Dell is planning on going carbon neutral in 2008 - a full year earlier then previous plans.
The company plans to achieve carbon neutrality by replacing incandescent light bulbs with fluorescent bulbs, buying carbon offsets, conserving electricity by turning computers off at night, and requiring parts suppliers to list their environmental policies.
In the short term, Dell plans to buy carbon offsets from other companies. Many argue that buying carbon offsets is not a valid method for going green because the purchasing company is not actually changing methods to reduce carbon emissions. Instead, the company is just buying carbon credits from companies that are
using methods to reduce carbon emissions.
Dell currently ties Lenovo for third place in environmental rankings according to Greenpeace International
Greenpeace ranks the top fourteen companies manufacturers of mobile phones and PCs in the policies for toxic chemicals and recycling. Nokia has maintained the number one spot in all but one version of the tables. Sony Ericsson currently ranks third.
Dell is also expanding it's 'Plant a Tree for Me' program, which gives Dell laptop customers the option to have $2 of the sale used to plant a tree somewhere in the world. Desktop buyers can donate up to $8. This is a method that many companies are using to help reduce their carbon footprint.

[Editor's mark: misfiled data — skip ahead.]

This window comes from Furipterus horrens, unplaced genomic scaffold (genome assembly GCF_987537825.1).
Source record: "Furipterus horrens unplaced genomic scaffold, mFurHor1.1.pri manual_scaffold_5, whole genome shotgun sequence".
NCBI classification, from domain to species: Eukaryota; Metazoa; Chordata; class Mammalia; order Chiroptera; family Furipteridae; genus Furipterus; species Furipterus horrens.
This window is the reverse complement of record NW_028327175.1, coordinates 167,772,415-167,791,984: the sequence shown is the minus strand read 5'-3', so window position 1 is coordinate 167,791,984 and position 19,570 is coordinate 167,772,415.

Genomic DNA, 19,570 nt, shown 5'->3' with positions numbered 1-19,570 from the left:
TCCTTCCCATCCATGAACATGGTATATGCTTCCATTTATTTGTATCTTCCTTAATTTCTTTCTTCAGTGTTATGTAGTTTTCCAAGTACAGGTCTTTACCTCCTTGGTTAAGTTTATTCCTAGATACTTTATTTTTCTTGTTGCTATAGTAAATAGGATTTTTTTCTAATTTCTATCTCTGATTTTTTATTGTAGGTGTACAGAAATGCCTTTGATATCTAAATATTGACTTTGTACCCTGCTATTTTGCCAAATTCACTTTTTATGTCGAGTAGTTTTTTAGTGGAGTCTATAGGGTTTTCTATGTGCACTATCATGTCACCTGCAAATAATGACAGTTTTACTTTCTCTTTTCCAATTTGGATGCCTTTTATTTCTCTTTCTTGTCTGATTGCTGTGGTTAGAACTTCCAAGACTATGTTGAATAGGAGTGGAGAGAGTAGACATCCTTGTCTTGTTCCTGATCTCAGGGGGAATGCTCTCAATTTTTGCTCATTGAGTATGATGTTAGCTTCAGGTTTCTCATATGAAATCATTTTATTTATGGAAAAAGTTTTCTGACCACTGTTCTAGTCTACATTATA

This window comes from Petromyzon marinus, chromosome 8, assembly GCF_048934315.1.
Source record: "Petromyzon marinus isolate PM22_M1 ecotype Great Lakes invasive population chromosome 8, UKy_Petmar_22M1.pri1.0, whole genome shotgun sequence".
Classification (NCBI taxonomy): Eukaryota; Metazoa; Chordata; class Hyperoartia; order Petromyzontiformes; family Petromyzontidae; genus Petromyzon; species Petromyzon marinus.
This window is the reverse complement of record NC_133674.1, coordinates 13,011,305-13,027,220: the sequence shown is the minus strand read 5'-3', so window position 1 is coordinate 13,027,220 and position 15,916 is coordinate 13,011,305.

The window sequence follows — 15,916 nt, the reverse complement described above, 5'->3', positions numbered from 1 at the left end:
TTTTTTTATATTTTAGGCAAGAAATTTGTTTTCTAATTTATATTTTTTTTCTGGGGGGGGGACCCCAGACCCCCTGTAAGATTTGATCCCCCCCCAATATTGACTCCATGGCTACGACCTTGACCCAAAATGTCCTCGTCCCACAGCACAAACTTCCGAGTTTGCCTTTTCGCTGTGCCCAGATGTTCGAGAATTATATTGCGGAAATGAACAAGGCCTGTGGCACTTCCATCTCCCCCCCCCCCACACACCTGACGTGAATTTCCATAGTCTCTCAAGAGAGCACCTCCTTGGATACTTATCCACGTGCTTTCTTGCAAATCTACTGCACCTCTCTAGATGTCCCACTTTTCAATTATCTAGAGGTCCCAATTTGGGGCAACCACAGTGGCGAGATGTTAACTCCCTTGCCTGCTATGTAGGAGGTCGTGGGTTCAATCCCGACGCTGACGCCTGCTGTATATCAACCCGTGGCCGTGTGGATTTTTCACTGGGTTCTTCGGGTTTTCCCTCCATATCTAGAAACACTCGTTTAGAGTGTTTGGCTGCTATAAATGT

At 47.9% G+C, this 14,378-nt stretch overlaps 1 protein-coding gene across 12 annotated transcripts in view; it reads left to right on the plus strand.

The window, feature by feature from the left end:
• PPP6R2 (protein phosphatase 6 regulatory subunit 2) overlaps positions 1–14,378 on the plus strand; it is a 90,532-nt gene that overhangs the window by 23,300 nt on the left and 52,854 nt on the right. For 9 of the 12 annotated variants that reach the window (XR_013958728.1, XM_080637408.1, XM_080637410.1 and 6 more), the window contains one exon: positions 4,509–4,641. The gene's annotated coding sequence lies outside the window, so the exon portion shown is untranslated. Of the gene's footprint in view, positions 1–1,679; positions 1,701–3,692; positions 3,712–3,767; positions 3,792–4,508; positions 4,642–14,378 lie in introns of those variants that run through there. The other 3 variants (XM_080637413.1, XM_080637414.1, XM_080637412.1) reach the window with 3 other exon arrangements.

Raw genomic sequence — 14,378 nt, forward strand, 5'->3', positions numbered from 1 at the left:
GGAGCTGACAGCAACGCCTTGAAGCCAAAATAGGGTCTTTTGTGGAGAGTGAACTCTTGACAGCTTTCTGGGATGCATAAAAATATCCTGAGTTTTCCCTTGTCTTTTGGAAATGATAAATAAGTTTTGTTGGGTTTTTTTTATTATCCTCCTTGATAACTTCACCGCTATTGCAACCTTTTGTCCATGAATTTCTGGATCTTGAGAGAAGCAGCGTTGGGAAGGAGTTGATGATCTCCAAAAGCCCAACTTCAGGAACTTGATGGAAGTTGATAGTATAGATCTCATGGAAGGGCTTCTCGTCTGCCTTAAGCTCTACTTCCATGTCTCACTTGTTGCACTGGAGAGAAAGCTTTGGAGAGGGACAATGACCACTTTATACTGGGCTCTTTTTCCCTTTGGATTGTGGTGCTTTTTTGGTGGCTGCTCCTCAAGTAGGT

Currently 'Going Green' is a major trend in the electronics world and many companies are either producing more eco-friendly products or revamping production lines to help reduce electricity use. Unfortunately, going green is prohibitively expensive for companies but, as more people become environmentally aware, they will hopefully choose to buy their products from more eco-friendly companies.
For many companies the move to greener production methods could also save them money in the future, hopefully bringing costs down as well.
So, do you prefer green companies or do you just go for the best deal? Leave your thoughts over in the forums